Newspaper article The Florida Times Union

University, Shands to Begin Talks

Newspaper article The Florida Times Union

University, Shands to Begin Talks

Article excerpt

Facing deep financial trouble and the possible rejection of

its joint venture with Columbia/HCA Healthcare Corp., University

Medical Center has signed an agreement to begin talks with

Gainesville-based Shands HealthCare.

Without such a back-up deal, University could face bankruptcy

if its deal with Columbia, which awaits federal approval,

collapses.

For any separate deal between University and Shands to

succeed, however, there would need to be more money from state or

local government, a top Shands official said.

"Any solution that leads to long-term success will require the

support of the community and the state," said Warren E. Ross, a

senior vice president with Shands.

University receives $18.5 million from the city, but spends an

additional $35 million paying for both indigent and uncompensated

care, according to University officials.

The coming talks, which required the consent of Columbia/HCA

Healthcare Corp., add further to the uncertainty of health care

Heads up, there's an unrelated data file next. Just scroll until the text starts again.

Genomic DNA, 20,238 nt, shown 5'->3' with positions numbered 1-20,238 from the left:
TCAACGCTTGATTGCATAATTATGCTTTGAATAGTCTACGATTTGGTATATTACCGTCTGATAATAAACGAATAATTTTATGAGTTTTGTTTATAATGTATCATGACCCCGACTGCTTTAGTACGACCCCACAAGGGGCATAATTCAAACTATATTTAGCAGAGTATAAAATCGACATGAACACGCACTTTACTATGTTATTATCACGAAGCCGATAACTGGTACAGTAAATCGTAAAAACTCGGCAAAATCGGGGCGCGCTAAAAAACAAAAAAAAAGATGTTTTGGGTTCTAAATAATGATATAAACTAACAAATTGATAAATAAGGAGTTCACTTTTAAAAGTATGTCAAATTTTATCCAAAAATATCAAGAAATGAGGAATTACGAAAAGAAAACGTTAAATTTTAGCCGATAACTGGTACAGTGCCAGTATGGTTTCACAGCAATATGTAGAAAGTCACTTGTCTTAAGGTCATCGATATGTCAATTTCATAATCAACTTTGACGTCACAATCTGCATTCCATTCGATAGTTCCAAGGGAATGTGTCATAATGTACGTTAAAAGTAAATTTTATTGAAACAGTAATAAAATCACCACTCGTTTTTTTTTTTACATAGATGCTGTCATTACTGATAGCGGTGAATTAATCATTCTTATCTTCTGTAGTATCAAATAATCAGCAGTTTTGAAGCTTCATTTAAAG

on Jacksonville's Northside.

"All the issues will be discussed," said W.A. McGriff,

University's chief executive.

For the last 16 months, a signed agreement betrothed

University to Columbia.

Meanwhile, in February, Shands signed a letter pledging its

intent to buy Methodist Medical Center, which is across the

street from University.

Neither University nor Shands officials ruled either previous

deal dead.

The Shands-University talks may pave the way for a joint

business arrangement involving University, Shands and Columbia,

University officials said.

Or they may pave the way for a stand-alone Shands-University

deal that requires the city to increase the $18.5 million it pays

to University for indigent care, a Shands official said.

Or it might be the first sign that Columbia is seeking a

graceful exit from its controversial joint venture with

University, something which Columbia spokesman Marty Campanello

denied.

"We would still like to see the University deal work out," he

said.

But the joint venture between Columbia and University has been

held up more than a year, awaiting the approval of the Internal

Revenue Service. …

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